Juan González (journalist)

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Juan González

Juan González (born October 15, 1947) is a Puerto Rican American progressive broadcast journalist and investigative reporter. He was also a columnist for the New York Daily News from 1987 to 2016. He frequently co-hosts the radio and television program Democracy Now! with Amy Goodman.

Quotes[edit]

  • Fidel Castro had trust in the people and their power, when united and organized, to change Cuba.
    • "History of Cuba Part 4" (December 1970)

"The Vote or the Gun" (1970)[edit]

From the newspaper Palante, 22 May 1970, volume 2, number 3), anthologized in Young Lords Reader

  • The Young Lords Organization is a revolutionary political party fighting for the liberation of Puerto Ricans and all oppressed people. We are the answer to the 400 year need of Latinos for a political party to lead our struggle for liberation. From the first invasion of Borinquen by christopher columbus in November 1493, our people have been resisting the foot on their back. The Tainos fought the Spanish adventurers and money-hungry pirates. The people of the Yoruba Nation, kidnapped from their African homeland, resisted the Spanish slave traders, and consistently rebelled for their freedom.
  • The biggest traitor in Puerto Rican history is this lackey, Luis Munoz Marin, who shipped our people by the hundreds of thousands to New York because he could not provide jobs for them; who taught our people to be white middle class americanos, when they were poor, oppressed boricuas; who destroyed the jibaro with operation bootstrap, moving thousands off the land into the slums of San Juan, and Ponce, and let all our money go to u.s. capitalists. He was the apostle of non-violence for profit.
  • Revolution is the most serious of jobs. It is not an ego-trip or a party. When the people join in revolutionary war, they do so because they have been convinced by both actual conditions and political education that there is no other way out, that their lives and those of their family, are threatened.
  • Revolution is a complete change, an overturning of dead soil, a new way of life, with new government, new laws.
  • Our motto is serve and protect. We serve the needs of our people and educate them that only through revolution will all our needs be met. Only through organized change will we end addiction, eliminate landlords, build new cooperative housing, provide jobs for all, assure decent health for everyone, end all wars, and achieve independence for Puerto Rico.
  • Freedom is taken, not given. That is why we organize.

"Armarse Para Defenderse" (1970)[edit]

October 1970 in Palante, anthologized in Young Lords Reader

  • For almost two years the YOUNG LORDS PARTY has been fighting all the institutions that oppress us-garbage conditions, hospital care, police brutality, the churches not serving the poor. And every time we marched, every time we seized a building, every time we sat in, nothing changed. Anthony Imperiale still runs Newark with a fascist fist. Philadelphia Police Commissioner Bozo Rizzo attacks the Puerto Rican and Black community at will. Lincoln Hospital continues to butcher our people with indecent healthcare. The garbage remains in our Brownsvilles, Lower East Sides, Kannecot Copper Company is preparing to steal more of our land and resources through its copper mining in Utuado. Ramey Air Force Base with its nuclear weapons and B-52's is destroying our town of Aguadilla. Culebra and Vieques are disappearing under a Navy bombing. We fight, we protest, we demonstrate. Nothing changes.
  • This government, instead of protecting us, kills us. We have no choice at this time, but to pick up those guns and say to all of our nation-ARM YOURSELVES TO DEFEND YOURSELVES. We were not born violent. We do not enjoy killing. We just want peace and freedom. But our daily lives are violent. This country is violent. The enemy leaves us no choice. Either we sit by, saying "ay bendito" as our nation dies, or we stand up, organize, prepare for the revolution we know is coming.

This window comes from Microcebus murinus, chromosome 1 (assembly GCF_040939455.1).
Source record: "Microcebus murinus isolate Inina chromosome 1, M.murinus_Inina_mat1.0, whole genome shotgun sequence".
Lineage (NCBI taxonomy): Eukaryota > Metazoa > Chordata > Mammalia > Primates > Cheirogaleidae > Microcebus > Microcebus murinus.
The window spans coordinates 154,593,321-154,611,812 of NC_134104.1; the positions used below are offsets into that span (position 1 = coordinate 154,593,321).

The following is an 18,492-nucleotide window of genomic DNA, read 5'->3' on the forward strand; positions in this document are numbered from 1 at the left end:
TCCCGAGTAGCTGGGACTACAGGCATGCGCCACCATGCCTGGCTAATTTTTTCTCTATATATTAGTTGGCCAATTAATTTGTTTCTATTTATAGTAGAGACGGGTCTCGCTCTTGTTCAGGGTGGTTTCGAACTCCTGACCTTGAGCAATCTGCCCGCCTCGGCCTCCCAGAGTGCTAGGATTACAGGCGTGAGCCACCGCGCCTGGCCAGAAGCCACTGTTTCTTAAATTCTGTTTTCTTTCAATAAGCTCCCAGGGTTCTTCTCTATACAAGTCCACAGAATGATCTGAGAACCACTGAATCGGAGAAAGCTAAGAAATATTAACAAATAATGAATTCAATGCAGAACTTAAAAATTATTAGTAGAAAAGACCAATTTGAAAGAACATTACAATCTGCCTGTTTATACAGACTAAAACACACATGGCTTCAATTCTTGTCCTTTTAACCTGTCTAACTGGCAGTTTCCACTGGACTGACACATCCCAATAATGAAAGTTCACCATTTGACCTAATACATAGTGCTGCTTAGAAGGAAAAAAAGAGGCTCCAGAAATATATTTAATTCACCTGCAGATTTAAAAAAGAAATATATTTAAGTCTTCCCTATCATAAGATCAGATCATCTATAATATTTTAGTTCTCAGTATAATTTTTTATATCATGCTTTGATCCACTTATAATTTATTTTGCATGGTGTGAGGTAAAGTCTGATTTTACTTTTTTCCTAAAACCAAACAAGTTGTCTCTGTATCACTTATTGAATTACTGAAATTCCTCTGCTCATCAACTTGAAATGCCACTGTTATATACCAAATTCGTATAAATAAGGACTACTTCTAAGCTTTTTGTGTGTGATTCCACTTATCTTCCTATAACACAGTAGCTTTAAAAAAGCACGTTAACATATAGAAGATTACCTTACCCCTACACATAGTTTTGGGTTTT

• Education is the first step in revolution. And armed self-defense is the first step of education for armed revolution.
  • Hatred of oppression drives us.

"The Young Lords Party" speech (Nov. 1971)[edit]

anthologized in Young Lords Reader

  • We are building a political party to involve our people in political activities. Elections don't involve you in political activity. Like the government treats you like fool. They herd you into voting booths once every four years to elect one or another oppressor. And they tell you that is democracy. And every four years you elect one slate of lying politicians who came back the next four years to try to explain to you why they couldn't succeed the last four years and promise you they are going to succeed in the next four years if you'll vote for them. So the people play their game every four years. We say that the way people should be involved, the oppressed people should be involved in the political problem is on a constant basis-running the society, not voting for oppressors to run it for them.
  • Our position is that it is impossible to have [free] elections in Puerto Rico. You have 50,000 American troops who have never left since 1898. You have all the radio, t.v., and press controlled by American companies. So how is it possible to have a free election inside Puerto Rico? We maintain that we are for free election. We're for free election once the Americans are out of Puerto Rico. It's the same position that the Vietnamese people have, get out and then we will have our election to decide what our future is going to be.
  • we feel that we don't want abstract equality rights, we want material equality. That means the redistribution of the wealth in this society. And that means that people like Nelson Rockefeller and Henry Ford or the Bishop Estate or Dillingham or whatever, they have to redistribute the wealth that they have robbed from the poor working people of the world. I mean, they made if off our backs. Henry Ford, he made the first Model T. After that, who made all the other cars. So it wasn't him, it was the people who work in the automobile factories, who sweat in 100 degree temperatures; who risk industrial accidents for a lousy $150 a week. And he makes millions every year. And he ain't produced shit. I mean, he just sits behind his desk and writes papers, either that or signs checks. That's the reality of the way society functions. And what we say, we do want a redistribution of that wealth-spread it among the people it's been robbed from. Return it to the people it belongs to.